6 small businesses on the importance of shopping local this holiday season

Small Business Saturday is an opportunity to build relationships that last all year long
Director, Social Media & Digital Communications

This holiday season, consumers are spending money on the things that matter, seeking meaningful experiences and buying high-quality items for their loved ones. NRF is forecasting record holiday sales this year, and 46% of consumers say they’ve already started shopping due to concerns about inflation and getting the best deals. About one-quarter are planning to shop at a local business, and 60.4 million U.S. consumers plan to shop the Saturday after Thanksgiving on Small Business Saturday.

Retail small businesses are the backbone of the U.S. economy, with an estimated 90% of all U.S. retail companies employing 100 or fewer people. We talked to some of our small business advocates about what consumer behavior they expect to see this holiday season, the categories consumers will be shopping and what they love about this time of year.

Holiday headquarters

Learn more about the latest holiday shopping data for this season on our winter holidays headquarters.

“We expect to see healthy holiday sales even with the recent inflation challenges. We expect to see a slight uptick in spending this year as well,” says Sean Brownlee, owner of Ravenox, headquartered in Burlington, N.C.

“Small Business Saturday is not only important to small business owners to see support coming in from consumers, but we also like to celebrate as a business that supports other small businesses, providing them with the vital materials they use for their products.”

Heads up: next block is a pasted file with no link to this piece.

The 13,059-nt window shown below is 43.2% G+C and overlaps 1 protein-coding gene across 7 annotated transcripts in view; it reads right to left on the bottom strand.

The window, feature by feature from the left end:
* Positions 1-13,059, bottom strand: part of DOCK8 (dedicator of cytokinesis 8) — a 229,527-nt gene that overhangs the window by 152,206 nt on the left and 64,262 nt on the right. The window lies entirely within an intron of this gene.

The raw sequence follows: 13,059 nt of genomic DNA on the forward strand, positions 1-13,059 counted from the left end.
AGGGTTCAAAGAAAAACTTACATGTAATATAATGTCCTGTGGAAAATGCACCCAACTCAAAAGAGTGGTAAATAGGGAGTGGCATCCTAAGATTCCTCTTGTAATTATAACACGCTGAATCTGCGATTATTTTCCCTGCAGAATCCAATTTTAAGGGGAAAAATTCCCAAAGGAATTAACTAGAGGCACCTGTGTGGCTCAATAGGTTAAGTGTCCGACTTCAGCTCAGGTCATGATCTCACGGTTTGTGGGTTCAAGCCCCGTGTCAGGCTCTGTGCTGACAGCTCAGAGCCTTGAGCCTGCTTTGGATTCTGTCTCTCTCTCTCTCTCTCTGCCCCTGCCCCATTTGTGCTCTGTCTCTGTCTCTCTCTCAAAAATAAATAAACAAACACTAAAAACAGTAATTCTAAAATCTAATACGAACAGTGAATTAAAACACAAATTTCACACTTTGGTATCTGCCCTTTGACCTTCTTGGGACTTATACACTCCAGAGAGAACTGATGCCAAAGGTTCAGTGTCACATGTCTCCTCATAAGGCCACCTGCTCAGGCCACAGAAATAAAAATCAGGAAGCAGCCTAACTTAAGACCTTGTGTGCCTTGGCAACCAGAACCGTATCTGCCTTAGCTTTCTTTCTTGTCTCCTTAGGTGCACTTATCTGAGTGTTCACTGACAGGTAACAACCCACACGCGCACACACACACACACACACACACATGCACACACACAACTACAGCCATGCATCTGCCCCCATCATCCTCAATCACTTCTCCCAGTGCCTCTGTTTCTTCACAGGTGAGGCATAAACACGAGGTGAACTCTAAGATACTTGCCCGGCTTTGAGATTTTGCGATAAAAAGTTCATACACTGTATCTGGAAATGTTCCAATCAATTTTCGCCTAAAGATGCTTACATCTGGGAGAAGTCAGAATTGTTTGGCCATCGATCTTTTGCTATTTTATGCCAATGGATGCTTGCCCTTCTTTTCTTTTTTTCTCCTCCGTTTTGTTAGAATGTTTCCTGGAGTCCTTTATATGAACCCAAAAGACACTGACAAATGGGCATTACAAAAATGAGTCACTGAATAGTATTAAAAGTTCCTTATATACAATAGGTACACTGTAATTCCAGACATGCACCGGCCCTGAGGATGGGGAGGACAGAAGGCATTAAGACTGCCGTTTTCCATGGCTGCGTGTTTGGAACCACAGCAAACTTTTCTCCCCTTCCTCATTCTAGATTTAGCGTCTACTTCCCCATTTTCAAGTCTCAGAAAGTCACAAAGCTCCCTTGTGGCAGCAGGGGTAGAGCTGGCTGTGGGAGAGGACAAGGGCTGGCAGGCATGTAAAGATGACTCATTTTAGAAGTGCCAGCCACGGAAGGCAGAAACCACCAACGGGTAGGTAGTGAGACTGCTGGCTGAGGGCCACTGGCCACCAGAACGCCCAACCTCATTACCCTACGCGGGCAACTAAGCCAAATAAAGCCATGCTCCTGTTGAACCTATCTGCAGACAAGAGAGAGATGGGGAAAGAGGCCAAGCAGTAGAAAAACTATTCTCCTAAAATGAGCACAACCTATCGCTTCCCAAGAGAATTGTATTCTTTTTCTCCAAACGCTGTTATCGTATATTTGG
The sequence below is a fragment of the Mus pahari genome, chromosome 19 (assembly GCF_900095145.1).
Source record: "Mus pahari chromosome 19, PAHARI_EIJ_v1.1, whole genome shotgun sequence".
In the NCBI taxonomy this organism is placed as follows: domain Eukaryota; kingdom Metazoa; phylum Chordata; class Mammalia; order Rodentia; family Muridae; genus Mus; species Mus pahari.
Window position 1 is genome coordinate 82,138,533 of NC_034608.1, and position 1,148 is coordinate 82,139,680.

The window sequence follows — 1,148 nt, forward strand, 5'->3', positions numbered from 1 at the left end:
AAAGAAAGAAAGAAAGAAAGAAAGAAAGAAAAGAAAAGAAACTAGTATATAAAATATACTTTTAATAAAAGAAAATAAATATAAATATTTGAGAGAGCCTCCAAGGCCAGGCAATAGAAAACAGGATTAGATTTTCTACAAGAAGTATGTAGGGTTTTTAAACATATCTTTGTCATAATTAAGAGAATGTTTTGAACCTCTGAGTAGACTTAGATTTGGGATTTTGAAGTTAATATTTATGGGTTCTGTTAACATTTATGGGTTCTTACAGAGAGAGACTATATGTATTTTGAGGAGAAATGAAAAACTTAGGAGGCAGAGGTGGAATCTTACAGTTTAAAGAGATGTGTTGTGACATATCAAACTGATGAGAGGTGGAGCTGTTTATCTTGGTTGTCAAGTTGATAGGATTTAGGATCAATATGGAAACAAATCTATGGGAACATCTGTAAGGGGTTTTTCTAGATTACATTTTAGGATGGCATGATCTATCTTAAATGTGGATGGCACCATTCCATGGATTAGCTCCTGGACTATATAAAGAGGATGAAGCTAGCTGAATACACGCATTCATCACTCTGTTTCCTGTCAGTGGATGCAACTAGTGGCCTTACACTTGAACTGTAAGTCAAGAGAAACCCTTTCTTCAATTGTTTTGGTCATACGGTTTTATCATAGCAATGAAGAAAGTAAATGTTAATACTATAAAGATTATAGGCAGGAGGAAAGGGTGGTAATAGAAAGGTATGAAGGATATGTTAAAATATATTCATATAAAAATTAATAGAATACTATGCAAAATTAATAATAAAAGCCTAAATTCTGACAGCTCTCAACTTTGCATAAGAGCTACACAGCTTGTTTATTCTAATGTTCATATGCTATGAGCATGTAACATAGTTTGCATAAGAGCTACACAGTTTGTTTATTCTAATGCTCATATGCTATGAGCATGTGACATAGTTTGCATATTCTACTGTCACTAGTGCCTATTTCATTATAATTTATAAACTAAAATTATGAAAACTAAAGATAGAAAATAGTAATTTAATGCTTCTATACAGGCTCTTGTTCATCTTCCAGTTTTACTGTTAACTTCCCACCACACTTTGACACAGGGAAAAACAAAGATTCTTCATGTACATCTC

Pam Katrancha, owner of Garden Gazebo in Norfolk, Va., says customers are planning ahead for the holidays; she’s even seen people requesting gift wrap services as early as September. Shoppers are looking for homemade, affordable products and Katrancha takes pride in bringing in new merchandise and providing a pleasant atmosphere to keep customers excited.

The busy holiday season is a testament to small business resiliency for reaching both customer demand for merchandise and customer expectations for value, says Lonnie McQuirter, owner of 36Lyn Refuel Station in Minneapolis.

“Consumers are really looking for places that treat them well and support causes that they can get behind,” he says. “It’s top of mind with the consumer, making sure that people are taken care of in all parts of our supply chain and also making sure that we are living up to our core values.”

Rather than fast fashion, consumers are also focusing on quality apparel, says Danny Reynolds, owner of Stephenson’s of Elkhart in Elkhart, Ind.

“It’s been such a volatile last couple of years,” Reynolds says. “Last year it seemed like people were so excited to get back out to stores again and really were almost shopping at a frenzied pace. This year I think it’s more of a thoughtful approach, looking for quality items, things that their loved ones are really going to enjoy for many years to come.”

Jeannell Darden, founder and CEO of Moisture Love in Atlanta, says consumers are buying in bulk and gifting specialty items this holiday season. “Consumers are going to be more focused on buying products that they’ve already used, they already know, like and trust, so that they can stack up.”

Gabby Goodwin, CEO of GaBBY Bows, in Columbia, S.C., is excited to create memorable in-store experiences that will help build loyal customers. “Customers are really looking for outside experiences, ways that they can get out of the house and explore,” she says. Goodwin focuses on “being able to create experiences where customers are excited to shop at local businesses, to look our customer in the eye, face to face, and build relationships.”

Whether you shop online or in store, NRF encourages all consumers to support their local small businesses on Small Business Saturday on November 26.

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